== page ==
Duke and Duchess of Cambridge visit UNICEF’s life-saving Emergency Supply Centre in Copenhagen to highlight desperate plight of children in East Africa
The Duke and Duchess of Cambridge made a special visit to UNICEF’s global Supply Centre in Copenhagen today to help maintain the global spotlight on the humanitarian crisis in East Africa. The situation in East Africa has left more than 320,000 children so severely malnourished that they are at imminent risk of starving to death unless they get urgent help.
UNICEF’s Supply Centre has a warehouse within it the size of three football pitches. It sources, packs and distributes essential supplies for children around the globe, including food, water, special nutritional supplies for the most malnourished children, including vaccines and emergency medical kits.
The Duke and Duchess of Cambridge will be accompanied on the visit by The Crown Prince and Crown Princess of Denmark. Their Royal Highnesses together will seek to raise the profile of the crisis in East Africa, an area well known to the Duke and Duchess of Cambridge, and encourage the public to support UNICEF’s appeal for funds to help millions of children who remain at risk.
During their visit they will receive a briefing on the latest situation in the region and see for themselves how the products are sourced and packed, ready to be sent to East Africa. They will meet staff and help to pack the emergency medical kits which are currently being sent to East Africa in order to respond to the life-threatening diseases affecting malnourished children, such as diarrhea and cholera. Finally the Duke and Duchess will go to Copenhagen Airport to see the supplies being loaded onto a British Airways flight, bound for Nairobi. UPS, a long-standing partner of UNICEF, is also providing a charter flight to deliver these much needed supplies from Copenhagen to East Africa.
The public have been hugely generous in their response to the devastating crisis unfolding in East Africa, and life-saving supplies continue to reach the affected children and families. So far, UNICEF has delivered more than 10,000 metric tonnes of supplies to the region, treated 108,000 severely malnourished children in therapeutic feeding centres, vaccinated 1.2 million children against measles and provided 2.2 million people with access to safe water.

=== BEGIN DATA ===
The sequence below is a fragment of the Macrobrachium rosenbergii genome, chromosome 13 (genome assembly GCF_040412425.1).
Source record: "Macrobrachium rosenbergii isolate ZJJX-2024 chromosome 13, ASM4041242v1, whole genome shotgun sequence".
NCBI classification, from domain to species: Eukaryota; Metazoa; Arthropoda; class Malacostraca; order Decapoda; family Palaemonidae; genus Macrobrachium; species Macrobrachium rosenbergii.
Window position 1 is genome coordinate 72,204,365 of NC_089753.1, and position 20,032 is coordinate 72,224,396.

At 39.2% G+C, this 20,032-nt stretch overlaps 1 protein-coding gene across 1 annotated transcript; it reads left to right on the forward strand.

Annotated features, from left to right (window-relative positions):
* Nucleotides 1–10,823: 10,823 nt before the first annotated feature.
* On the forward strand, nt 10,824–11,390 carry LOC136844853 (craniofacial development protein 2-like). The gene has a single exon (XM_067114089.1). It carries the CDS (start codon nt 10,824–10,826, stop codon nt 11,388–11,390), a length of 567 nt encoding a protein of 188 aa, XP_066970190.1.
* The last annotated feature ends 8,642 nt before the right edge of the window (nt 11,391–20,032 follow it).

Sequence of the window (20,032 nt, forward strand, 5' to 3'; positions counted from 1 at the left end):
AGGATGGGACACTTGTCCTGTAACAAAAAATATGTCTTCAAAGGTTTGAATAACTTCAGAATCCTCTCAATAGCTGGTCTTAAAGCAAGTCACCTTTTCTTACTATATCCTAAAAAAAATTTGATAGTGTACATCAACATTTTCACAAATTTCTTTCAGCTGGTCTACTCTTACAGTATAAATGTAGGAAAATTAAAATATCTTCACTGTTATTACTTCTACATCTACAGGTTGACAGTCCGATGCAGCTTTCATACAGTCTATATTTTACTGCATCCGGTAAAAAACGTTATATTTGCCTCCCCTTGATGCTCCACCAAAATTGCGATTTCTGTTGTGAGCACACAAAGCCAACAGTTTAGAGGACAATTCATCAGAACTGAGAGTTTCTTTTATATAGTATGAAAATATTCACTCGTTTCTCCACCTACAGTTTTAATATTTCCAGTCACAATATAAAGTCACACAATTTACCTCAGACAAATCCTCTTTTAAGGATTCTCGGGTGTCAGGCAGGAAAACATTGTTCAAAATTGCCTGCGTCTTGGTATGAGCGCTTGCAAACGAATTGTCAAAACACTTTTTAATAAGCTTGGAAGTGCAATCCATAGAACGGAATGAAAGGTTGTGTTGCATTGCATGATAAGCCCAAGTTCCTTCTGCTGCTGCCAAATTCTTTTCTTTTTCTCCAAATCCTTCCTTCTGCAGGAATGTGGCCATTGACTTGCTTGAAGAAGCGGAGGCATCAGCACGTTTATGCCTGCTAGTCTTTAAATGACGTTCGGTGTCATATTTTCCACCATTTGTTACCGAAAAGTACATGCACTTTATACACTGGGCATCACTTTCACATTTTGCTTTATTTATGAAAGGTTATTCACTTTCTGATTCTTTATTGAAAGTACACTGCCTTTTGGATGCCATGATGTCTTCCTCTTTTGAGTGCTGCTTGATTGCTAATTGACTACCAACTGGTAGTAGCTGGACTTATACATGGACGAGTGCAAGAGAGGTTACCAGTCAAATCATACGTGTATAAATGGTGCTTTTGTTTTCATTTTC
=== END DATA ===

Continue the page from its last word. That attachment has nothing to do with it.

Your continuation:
However, the region is currently experiencing the worst drought in decades and much more needs to be done in order to help the many thousands of children who are in need of urgent nutritional and medical help.
Elhadj As Sy, UNICEF’s, Regional Director for Eastern and Southern Africa, who is Global Emergency Coordinator for the crisis, said, ‘Right now UNICEF, along with many other partners, is working tirelessly to ensure that children’s lives can be saved across East Africa. Every day children are being given food and water thanks to the huge generosity of the public all around the world. But, there is so much more to be done. As we speak more than 320,000 children are in grave danger and need life-saving emergency supplies, like those being shipped and airlifted from our warehouse today. We desperately need every single person to help us continue our work, so please donate today at www.eastafricacrisis.org ‘
To respond to the remaining needs of children in East Africa for 2011, UNICEF still requires $40 million. The financial needs for 2012 are US$402.8 million, including US$300 million for UNICEF Somalia, in order to ensure that provision of life saving therapeutic and supplementary feeding can continue.
To donate to the East Africa Appeal please visit www.eastafricacrisis.org
UNICEF is on the ground in over 150 countries and territories to help children survive and thrive, from early childhood through adolescence. The world’s largest provider of vaccines for developing countries, UNICEF supports child health and nutrition, good water and sanitation, quality basic education for all boys and girls, and the protection of children from violence, exploitation, and AIDS. UNICEF is funded entirely by the voluntary contributions of individuals, businesses, foundations and governments. For more information about UNICEF and its work visit: www.unicef.org. Follow us on Twitter and Facebook
For interviews with UNICEF spokespeople, please contact:
Gemma Parkin, Tel: + 44 7766 052 658, email@example.com
Notes to editors:
- A global appeal for support for East Africa has been launched by UNICEF in association with this visit - Members of the public around the world are encouraged to go to www.eastafricacrisis.org to make a donation in their local currency. Money raised will support UNICEF’s work in the East Africa emergency.
- It is more than three months since famine was declared in parts of East Africa, following the worst drought in 50 years which has devastated food sources across Dijbouti, Ethiopia, Kenya and Somalia. Without rain for two successive seasons, crops failed and livestock perished. Food prices soared, forcing at least 600,000 people to flee their villages in search of food, water and medicine, making treacherous journeys to refugee camps. At least 13 million people require assistance and half of those are children.
- UNICEF is the main provider of high protein peanut paste across the whole region, working with partner agencies to ensure that it reaches the children most in need.
- £10 ($16) buys two weeks of high protein emergency therapeutic food for the most acutely malnourished children.
- £210 ($333) buys an emergency medical kit, and supplies medical care for at least 1000 people for three months.